Andrew Levin owes the bank $26,000 in student loans, and he'd like you
to help him pay it off.
Should you be inclined to reduce his bill, Levin, an Oakland musician and graduate of the University of Southern California, would be pleased to teach you to play guitar, bass, electronic drums or piano. Or he'd teach you to sing or to program a synthesizer. Maybe all of the above -- if you're generous.
It's crowdfunding for college costs. And websites for that purpose are proliferating at a rate that rivals the rise in interest on student loans.
"If you'd like to help people out who are bogged down by student debt, I would really appreciate your help," said Levin, 23, practicing his pitch for a new website called Piglt -- think piggy bank -- specifically to raise money for tuition and student loan debt, which hovers around a $1 trillion nationally among 37 million borrowers.
Crowdfunding is the direct appeal of one to many for help paying for something. The idea is as old as passing the hat. But the Internet has inspired entrepreneurs to make it easy for donation seekers to make their case, set a financial goal, and work their way toward it by a deadline.
The sites are tapping into a new and seemingly limitless clientele: the millions of needy students and former students around the world who need cash for college bills.
Some offer all-or-nothing deals, in which donation seekers get no money if they fall short of their fundraising goal. Other sites say it's OK to keep what you get. Most take a fee.
Levin's path to Piglt began with his childhood dream of enrolling in one of the world's great guitar programs, at USC, where yearly tuition, room and board cost about $60,000.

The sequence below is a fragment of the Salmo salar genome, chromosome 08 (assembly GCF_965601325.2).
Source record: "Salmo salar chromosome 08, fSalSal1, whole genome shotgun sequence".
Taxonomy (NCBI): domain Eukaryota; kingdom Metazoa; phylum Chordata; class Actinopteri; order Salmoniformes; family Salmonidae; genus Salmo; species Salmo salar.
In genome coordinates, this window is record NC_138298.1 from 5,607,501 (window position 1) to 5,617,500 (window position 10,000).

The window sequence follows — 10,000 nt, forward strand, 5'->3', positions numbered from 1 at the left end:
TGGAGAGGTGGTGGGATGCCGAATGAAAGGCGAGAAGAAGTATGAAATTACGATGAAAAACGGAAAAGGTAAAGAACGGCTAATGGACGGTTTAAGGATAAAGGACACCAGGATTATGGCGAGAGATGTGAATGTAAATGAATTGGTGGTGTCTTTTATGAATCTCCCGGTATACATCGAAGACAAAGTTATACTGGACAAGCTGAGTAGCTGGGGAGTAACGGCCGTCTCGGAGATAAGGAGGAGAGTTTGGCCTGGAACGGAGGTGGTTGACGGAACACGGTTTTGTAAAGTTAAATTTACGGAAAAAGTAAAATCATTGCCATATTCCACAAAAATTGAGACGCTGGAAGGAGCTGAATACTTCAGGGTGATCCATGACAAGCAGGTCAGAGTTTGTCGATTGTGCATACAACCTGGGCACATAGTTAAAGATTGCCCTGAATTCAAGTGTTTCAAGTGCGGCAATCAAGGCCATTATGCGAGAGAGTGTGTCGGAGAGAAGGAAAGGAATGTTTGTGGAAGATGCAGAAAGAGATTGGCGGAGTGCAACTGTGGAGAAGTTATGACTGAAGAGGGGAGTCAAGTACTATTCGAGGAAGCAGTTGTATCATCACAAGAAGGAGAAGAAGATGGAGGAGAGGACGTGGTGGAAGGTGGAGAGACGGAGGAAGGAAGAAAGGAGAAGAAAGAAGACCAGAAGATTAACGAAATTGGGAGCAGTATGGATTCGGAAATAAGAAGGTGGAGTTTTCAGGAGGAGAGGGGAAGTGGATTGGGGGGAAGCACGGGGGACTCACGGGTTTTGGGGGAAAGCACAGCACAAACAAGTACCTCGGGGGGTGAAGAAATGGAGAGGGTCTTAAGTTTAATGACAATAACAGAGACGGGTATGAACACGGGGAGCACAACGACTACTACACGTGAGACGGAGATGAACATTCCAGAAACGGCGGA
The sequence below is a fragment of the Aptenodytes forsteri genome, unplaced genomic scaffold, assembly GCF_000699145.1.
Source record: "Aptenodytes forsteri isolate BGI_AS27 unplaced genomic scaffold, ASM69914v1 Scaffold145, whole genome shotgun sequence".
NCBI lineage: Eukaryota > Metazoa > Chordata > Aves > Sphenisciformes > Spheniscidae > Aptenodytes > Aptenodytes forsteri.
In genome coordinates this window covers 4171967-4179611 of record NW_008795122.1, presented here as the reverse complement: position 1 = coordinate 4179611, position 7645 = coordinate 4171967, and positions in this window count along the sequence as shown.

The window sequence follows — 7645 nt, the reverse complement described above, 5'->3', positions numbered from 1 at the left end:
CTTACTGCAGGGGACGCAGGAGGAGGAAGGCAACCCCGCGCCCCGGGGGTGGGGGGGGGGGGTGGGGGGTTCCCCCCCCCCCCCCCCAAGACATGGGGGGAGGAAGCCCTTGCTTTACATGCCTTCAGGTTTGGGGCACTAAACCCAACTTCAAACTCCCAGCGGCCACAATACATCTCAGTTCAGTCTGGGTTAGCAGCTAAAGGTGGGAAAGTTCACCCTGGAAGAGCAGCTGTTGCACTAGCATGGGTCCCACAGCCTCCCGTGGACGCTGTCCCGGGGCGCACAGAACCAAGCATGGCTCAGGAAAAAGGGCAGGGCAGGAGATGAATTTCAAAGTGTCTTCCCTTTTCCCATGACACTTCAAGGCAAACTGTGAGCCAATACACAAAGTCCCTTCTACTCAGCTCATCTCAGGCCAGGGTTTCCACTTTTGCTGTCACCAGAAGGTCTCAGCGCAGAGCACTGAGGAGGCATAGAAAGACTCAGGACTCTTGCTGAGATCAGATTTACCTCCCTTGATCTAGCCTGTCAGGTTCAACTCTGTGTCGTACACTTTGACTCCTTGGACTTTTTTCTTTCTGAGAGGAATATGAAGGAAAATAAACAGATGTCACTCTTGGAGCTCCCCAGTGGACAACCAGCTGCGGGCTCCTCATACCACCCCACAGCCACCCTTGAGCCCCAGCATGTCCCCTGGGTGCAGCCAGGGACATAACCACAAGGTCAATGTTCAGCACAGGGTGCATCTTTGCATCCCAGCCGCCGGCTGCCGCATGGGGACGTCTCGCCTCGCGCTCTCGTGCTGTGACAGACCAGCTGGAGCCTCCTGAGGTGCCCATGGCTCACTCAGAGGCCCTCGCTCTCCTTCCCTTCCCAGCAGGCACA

He managed it with financial aid and student loans.
Now, a year after graduating, Levin will hold out his hat on Piglt. The site is expected to go live this week with eight "Dreamers." That's Piglt jargon for people like Levin, who hope complete strangers will ease their financial pain in exchange for lessons in cooking, music, art, video editing, business plans, social media -- or almost anything else.
"I wanted to allow each person to use the skills they just paid a lot of money for to benefit themselves," said Casey Wallace, who co-founded Piglt a year ago in Los Angeles.
His competitors are also getting into the needy-student market:
-- Pave and Upstart let students use crowdfunding to attract tuition investors, who stake a claim in 7 to 10 percent of their future earnings.
-- Zero Bound, not yet live, will let students trade volunteer work for help with loan debt and tuition.
-- Indiegogo, a crowdfunding company in San Francisco, is attracting students who hope to raise cash for college extras: A UC Berkeley trip to Italy. A used car to get to college in Santa Rosa. A campus club for Hmong students at Cal.
-- Also in San Francisco is Kiva, a microfinancing nonprofit that last year began helping students crowdfund tuition loans in Africa and South America, where financial aid and student loans are rare. Students have a decade to pay the money back at 2 to 5 percent interest.
'World of possibility'
"College is just out of reach for far too many students, no matter how bright and hardworking they are," said Michelle Kreger, a Kiva director. "Crowdfunding
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